With the recent wave of corporate scandals, organizational culture has regained relevance in politics and the media, However, to acquire enduring utility, the concept needs an overhaul to overcome the weaknesses of earlier approaches. As such, this paper reconceptualizes organizational culture as a negotiated order (Strauss 1978) that emerges through interactions between participants, an order influenced by those with the symbolic power to define the situation. I stress the complementary contributions of theorists of,practice (Bourdieu and Swidler) and theorists of interaction (Goffman and Strauss), building upward from practice into interaction, symbolic power, and the negotiated order. Using data from initial reports on the fall of Arthur Andersen and Co., I compare this symbolic power approach to other approaches (culture as subjective beliefs and values or as context/public meaning). The symbolic power model has five virtues: an empirically observable object of study; the capacity to explain conflict and integration; the ability to explain stability and change; causal efficacy; and links between the micro-, meso-, and macrolevels of analysis. Though this paper focuses on organizational culture, the symbolic power model provides theoretical leverage for understanding many situated contexts.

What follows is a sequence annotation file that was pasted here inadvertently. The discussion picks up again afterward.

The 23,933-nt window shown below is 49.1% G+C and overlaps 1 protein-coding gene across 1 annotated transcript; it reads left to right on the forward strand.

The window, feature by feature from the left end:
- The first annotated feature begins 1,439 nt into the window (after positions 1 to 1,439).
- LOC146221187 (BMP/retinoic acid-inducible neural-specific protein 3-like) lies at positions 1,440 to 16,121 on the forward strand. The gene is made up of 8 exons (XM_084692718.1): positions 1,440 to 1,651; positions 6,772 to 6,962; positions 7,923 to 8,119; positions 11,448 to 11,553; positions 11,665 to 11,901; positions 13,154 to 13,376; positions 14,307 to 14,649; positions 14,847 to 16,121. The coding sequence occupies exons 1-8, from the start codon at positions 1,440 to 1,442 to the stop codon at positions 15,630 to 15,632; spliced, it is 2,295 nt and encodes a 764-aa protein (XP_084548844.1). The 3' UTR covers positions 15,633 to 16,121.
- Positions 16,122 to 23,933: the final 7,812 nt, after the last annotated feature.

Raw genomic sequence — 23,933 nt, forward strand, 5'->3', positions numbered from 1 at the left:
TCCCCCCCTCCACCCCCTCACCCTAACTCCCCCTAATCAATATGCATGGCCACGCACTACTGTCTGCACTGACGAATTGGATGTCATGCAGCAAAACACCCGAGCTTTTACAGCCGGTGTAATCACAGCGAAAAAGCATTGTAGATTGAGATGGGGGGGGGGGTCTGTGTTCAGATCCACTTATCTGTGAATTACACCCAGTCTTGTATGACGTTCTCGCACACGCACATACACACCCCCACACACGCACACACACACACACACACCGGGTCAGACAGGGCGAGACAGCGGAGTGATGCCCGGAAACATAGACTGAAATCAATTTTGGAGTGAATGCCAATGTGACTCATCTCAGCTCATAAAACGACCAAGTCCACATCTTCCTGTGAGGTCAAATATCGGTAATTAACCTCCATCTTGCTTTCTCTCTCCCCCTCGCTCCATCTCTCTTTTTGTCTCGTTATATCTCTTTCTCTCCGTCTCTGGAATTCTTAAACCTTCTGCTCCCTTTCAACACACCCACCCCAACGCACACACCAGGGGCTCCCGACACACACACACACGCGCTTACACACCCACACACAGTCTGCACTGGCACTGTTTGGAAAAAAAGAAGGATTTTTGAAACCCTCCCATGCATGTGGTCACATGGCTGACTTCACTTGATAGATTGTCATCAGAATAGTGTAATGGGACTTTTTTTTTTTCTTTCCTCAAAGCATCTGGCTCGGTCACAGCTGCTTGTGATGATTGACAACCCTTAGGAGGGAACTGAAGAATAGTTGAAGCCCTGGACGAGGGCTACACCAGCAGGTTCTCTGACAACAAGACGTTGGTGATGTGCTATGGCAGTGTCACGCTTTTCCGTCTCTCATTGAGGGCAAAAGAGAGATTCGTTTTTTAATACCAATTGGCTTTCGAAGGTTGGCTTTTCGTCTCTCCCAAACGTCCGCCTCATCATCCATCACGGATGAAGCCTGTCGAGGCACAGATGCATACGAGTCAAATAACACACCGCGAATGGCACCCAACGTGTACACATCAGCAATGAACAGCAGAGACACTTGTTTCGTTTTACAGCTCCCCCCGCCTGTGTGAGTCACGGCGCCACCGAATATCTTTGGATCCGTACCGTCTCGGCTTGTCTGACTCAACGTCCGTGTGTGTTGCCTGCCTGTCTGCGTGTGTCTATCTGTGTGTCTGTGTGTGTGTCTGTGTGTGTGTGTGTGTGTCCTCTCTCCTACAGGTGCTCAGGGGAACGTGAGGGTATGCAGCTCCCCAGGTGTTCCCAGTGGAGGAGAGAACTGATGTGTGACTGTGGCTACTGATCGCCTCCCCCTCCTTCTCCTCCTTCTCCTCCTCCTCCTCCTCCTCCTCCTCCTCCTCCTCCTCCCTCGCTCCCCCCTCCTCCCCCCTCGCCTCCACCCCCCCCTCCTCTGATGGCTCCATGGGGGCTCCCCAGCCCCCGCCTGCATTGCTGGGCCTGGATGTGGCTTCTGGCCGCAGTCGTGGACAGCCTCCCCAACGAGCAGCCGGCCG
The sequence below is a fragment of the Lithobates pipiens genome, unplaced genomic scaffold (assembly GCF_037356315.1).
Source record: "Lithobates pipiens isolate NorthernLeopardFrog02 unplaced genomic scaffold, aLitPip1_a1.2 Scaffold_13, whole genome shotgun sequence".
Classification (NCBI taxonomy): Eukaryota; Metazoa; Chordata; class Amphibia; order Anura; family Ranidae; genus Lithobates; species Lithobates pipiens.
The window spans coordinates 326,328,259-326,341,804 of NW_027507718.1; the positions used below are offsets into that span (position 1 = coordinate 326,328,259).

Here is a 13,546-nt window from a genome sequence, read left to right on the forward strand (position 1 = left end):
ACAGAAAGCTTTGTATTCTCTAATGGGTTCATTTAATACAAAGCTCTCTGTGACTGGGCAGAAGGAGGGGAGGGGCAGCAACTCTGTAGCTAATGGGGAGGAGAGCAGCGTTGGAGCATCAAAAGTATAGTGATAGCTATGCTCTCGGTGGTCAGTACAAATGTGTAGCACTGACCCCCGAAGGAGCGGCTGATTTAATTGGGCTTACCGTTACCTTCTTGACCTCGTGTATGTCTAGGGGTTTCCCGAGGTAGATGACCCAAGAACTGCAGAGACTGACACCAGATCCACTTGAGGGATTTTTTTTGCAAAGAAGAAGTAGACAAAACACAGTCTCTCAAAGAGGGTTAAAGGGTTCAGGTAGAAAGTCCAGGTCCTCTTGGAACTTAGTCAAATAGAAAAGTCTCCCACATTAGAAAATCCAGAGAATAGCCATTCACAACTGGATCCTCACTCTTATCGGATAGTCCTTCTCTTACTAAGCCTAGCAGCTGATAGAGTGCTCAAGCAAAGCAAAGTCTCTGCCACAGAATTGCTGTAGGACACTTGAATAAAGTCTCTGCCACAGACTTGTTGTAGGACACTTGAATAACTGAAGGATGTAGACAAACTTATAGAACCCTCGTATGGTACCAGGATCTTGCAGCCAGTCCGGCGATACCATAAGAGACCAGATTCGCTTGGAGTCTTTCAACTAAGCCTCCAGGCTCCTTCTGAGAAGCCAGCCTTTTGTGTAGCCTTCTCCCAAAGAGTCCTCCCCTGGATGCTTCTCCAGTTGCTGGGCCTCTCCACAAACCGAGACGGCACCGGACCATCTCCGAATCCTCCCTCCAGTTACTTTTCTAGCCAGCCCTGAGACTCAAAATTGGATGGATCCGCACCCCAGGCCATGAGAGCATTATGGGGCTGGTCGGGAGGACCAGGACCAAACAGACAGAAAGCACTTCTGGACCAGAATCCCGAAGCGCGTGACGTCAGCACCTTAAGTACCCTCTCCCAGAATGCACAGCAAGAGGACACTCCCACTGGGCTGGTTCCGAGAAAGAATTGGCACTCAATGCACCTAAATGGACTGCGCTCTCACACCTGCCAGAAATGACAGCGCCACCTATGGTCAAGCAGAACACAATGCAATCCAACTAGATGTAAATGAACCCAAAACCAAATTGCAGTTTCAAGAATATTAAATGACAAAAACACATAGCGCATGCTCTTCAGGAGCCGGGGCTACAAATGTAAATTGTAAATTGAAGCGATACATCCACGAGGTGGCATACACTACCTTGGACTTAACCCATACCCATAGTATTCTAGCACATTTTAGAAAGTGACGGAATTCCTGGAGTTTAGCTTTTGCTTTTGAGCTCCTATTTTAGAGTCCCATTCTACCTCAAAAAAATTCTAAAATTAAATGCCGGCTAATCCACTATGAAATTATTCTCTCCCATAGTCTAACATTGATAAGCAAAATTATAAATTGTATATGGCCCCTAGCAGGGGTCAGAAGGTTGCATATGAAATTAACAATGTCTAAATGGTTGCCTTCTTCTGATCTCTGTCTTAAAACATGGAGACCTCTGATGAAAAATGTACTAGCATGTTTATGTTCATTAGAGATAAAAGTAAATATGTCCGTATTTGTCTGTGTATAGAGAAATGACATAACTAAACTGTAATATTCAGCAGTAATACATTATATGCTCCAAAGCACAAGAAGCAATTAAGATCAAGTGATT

Fligstein, N. 2001. "Social Skill and the Theory of Fields." Sociological Theory. 19:2 105-125. Link